integer/=2 takes an extra byte from --integer, but if we switch our bullet power to 3 we have that byte to spare. I'll package it up and release.
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Okay. Let's change the BP back to 2.33... and the constant in the distance controller from 2500 to 3000.
We also might try doing 3/orbit + 3/oscillate + 94/random instead of 2/orbit + 2/oscillate + 96/random.
One step at a time, I'd rather have less sacrificial rounds against top bots and lower the bullet power, although that gets us right back to where we were. I also want to see where the threshold is, so how about BP 2.666?
I have another crazy idea that would allow us to get rid of the
distance variable. The problem is, it would cost about ~2 bytes in other areas. Should I try it?
Sweet, that saves 3 bytes, down to 246. I'll package and upload in the morning when I'm a bit more awake =)
Ok, that doesn't work because the absoluteBearing has been fully initialised and doesn't just use the e.getBearingRadians() value, so it goes in circles. Oh well, I was hoping for some more codesize there!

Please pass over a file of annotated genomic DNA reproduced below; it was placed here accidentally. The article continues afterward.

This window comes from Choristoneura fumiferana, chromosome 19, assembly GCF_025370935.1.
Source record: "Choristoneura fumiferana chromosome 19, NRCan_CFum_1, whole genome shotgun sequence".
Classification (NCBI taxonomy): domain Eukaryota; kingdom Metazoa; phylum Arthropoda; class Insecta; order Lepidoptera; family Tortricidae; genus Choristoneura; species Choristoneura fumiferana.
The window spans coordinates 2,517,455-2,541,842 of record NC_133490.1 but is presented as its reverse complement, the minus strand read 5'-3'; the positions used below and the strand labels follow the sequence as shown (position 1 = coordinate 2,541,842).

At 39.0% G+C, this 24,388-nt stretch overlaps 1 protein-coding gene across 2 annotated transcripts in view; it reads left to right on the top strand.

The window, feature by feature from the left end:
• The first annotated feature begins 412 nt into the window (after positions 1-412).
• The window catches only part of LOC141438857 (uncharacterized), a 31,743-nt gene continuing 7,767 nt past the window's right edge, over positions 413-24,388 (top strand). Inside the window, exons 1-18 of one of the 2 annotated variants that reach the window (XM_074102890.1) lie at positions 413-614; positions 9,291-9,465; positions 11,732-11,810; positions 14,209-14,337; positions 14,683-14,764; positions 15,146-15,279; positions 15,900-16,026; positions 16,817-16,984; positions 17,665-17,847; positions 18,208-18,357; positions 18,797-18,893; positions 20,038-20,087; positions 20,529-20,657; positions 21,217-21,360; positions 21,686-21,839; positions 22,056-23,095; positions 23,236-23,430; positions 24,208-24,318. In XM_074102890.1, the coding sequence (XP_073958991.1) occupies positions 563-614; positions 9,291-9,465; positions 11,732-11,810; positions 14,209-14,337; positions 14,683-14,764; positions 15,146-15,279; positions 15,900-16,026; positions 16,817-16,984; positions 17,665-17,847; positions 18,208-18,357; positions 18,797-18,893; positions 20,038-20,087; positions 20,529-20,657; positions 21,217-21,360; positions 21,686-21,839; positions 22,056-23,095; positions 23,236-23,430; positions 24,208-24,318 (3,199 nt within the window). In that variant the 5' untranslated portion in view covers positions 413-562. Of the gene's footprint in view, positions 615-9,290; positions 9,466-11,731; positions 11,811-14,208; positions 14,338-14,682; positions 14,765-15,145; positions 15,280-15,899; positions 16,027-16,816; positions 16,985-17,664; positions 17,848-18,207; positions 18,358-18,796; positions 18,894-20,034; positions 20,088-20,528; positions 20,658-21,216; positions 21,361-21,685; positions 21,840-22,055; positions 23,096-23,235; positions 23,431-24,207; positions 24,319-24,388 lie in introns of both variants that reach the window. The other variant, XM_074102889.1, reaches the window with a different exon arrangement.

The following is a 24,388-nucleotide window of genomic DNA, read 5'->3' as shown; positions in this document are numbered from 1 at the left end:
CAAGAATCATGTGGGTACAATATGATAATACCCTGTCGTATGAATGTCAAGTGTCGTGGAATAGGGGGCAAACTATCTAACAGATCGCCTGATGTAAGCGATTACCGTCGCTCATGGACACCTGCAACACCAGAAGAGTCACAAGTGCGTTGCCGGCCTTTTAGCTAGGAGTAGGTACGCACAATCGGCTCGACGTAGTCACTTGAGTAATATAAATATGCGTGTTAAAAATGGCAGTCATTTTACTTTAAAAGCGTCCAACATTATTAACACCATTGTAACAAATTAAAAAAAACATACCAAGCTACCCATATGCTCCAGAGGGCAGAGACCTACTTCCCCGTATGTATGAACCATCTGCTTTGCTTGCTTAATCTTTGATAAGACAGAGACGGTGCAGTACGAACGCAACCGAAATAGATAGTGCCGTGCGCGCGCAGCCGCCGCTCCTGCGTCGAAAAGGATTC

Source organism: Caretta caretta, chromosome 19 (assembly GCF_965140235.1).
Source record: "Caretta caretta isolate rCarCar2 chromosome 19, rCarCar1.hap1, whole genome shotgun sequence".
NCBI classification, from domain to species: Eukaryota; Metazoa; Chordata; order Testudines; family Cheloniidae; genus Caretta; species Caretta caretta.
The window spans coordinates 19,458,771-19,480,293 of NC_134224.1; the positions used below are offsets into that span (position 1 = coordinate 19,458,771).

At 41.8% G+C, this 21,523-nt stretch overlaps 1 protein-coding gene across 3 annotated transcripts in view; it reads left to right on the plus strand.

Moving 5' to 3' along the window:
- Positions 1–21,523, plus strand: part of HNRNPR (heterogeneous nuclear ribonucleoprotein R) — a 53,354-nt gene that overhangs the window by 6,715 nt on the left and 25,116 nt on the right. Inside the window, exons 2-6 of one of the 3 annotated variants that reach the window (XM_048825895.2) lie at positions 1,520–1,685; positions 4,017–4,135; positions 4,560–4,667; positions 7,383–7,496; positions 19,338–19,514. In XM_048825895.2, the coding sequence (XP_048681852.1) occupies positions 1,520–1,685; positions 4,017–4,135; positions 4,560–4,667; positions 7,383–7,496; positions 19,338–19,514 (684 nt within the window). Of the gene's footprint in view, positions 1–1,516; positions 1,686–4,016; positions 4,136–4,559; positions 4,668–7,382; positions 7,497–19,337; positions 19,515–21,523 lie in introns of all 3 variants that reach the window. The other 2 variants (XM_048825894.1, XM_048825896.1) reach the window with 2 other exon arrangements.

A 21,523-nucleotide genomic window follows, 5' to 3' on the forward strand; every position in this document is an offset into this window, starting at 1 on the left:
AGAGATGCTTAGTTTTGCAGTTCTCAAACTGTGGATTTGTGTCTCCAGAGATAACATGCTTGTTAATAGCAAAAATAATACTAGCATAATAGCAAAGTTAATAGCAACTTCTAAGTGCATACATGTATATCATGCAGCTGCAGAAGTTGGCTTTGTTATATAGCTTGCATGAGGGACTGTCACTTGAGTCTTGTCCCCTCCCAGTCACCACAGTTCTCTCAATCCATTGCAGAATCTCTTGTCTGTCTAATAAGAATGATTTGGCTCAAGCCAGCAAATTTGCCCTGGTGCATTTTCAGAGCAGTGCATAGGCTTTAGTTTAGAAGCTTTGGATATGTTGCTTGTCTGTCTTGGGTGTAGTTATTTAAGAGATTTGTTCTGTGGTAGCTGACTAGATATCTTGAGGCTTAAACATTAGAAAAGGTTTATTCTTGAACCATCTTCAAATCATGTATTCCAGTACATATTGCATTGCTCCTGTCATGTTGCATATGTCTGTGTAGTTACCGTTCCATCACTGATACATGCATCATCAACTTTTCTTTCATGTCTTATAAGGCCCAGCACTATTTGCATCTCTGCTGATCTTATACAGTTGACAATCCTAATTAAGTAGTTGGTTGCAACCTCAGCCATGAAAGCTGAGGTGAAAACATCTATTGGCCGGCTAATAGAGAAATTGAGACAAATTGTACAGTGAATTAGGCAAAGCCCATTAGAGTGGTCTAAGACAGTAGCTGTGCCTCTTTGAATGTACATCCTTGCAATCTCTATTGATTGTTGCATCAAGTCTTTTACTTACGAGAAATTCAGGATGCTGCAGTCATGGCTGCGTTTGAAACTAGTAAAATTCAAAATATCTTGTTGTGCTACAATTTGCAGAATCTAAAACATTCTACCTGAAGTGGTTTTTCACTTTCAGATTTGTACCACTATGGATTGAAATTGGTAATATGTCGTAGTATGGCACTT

Try it again with a pair of parentheses around e.bearing + heading. That should fully initialize absolute bearing. If it doesn't, then there must be something else going on.
What were you planning to do with the extra space?
Nope, the problem is in the distancing, see the change I made that fixes the behaviour.
I'm not sure what to do with the space, but I'm sure we can think of something. Perhaps better bullet power selection for rambots or something like that.
I think I figured out a way to get those bytes back--at a loss of targeting accuracy. We'll see if it's worth it.
I highly doubt you'd be able to fit anti-ram in 3-4 bytes. But, it seems that almost every time I say that, you prove me wrong. :)
I think that it would be best to use the Development Version section as the main development code base. Sort of like how Chase and I managed the co-development of Talon. That is, whenever either of us tweaks Yatagan, we update the code on this page. And, whenever we decide to release a new version, we package the code on this page.
Also, I would appreciate if you posted the code-size after you change something.